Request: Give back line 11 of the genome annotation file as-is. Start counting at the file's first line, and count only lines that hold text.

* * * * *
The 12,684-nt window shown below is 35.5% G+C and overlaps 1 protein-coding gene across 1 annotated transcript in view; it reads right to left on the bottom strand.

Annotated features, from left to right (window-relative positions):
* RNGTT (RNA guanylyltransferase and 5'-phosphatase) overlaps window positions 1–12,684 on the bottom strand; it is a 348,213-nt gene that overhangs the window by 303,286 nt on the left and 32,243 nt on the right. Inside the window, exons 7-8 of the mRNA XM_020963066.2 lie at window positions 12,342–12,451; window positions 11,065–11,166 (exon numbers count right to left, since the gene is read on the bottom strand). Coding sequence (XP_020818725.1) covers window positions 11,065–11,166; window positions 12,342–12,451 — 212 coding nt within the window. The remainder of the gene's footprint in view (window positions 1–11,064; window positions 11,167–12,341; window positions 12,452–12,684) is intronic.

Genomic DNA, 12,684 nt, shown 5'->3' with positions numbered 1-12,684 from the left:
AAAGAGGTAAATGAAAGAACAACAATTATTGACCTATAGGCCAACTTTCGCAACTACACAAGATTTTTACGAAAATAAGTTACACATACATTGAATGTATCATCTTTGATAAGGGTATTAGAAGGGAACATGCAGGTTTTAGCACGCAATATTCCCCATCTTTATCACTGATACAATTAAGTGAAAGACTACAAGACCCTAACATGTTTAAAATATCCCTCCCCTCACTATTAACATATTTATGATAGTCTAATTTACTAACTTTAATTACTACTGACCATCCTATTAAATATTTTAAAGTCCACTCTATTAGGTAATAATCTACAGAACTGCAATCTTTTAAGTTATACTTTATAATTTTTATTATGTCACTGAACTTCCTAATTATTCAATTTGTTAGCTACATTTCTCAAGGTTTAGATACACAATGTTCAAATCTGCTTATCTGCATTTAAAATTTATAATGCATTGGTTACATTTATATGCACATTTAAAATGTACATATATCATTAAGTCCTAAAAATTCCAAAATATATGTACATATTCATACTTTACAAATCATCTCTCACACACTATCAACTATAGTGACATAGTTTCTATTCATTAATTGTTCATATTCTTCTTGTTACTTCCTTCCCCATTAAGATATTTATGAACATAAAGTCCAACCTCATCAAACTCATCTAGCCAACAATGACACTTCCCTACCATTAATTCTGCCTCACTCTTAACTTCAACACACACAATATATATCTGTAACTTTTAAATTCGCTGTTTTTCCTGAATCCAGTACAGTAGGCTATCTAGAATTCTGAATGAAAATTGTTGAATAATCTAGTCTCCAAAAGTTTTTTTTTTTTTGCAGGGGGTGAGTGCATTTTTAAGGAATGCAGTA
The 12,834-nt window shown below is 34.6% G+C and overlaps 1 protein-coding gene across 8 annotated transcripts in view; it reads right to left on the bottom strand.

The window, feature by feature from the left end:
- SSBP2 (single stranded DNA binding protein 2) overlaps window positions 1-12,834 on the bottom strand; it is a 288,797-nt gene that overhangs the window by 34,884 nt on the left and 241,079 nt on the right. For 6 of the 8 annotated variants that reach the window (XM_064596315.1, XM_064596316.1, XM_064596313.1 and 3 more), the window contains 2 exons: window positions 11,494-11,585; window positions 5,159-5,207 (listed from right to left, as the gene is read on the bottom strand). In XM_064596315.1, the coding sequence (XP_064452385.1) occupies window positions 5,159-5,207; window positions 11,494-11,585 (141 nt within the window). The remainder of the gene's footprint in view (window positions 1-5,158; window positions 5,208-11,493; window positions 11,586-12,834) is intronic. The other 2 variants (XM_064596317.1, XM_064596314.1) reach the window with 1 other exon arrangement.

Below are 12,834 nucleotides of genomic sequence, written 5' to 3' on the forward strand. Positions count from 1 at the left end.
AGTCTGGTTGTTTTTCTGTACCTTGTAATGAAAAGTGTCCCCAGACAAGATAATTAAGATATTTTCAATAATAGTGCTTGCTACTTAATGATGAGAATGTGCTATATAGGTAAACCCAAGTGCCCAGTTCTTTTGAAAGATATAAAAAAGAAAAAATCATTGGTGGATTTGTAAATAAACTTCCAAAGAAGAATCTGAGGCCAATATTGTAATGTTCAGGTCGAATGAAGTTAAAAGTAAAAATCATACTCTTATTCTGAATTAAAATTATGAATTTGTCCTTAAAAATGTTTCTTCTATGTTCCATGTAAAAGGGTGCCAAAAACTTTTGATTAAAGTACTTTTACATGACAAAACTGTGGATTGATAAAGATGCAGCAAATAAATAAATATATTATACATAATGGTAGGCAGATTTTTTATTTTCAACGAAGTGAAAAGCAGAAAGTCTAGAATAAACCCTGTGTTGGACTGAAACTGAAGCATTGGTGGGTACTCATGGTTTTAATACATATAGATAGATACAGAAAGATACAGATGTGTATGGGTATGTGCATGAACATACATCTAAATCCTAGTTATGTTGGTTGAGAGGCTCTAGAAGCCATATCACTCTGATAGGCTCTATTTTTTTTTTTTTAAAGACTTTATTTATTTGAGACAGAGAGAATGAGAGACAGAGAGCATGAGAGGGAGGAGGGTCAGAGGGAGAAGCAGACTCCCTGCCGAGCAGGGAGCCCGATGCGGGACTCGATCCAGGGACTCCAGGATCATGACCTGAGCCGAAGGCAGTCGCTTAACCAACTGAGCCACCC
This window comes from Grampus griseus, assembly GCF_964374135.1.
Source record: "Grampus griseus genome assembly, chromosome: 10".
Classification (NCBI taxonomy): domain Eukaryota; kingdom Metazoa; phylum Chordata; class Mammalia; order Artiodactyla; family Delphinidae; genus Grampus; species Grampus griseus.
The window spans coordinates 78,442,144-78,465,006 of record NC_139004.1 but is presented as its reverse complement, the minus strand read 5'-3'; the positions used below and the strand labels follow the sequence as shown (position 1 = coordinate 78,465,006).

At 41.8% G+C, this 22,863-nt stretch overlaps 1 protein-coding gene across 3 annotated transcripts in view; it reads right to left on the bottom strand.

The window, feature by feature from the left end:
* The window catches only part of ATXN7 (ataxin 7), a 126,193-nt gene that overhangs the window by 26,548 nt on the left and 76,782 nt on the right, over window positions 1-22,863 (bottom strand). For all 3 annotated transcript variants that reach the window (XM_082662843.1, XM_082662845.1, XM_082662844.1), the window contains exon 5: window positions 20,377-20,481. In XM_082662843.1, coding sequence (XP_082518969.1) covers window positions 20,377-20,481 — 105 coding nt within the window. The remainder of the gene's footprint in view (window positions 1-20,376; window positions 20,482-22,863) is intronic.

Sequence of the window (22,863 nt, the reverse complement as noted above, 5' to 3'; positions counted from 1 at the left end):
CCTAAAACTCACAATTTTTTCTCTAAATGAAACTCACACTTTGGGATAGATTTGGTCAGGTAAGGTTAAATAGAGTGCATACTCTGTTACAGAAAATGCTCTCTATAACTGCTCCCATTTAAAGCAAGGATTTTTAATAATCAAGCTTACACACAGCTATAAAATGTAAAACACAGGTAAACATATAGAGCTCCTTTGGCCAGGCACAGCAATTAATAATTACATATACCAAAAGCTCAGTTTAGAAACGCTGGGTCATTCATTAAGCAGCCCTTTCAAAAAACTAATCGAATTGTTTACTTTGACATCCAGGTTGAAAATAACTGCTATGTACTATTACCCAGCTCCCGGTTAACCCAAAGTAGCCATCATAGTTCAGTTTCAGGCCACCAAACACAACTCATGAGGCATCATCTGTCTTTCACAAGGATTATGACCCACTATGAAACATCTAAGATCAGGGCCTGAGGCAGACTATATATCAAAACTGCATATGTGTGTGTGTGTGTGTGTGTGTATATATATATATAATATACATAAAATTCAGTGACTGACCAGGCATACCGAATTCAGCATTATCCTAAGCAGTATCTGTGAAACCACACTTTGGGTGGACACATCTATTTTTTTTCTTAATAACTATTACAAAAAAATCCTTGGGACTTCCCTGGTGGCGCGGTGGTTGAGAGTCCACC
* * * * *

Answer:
This window comes from Grampus griseus, assembly GCF_964374135.1.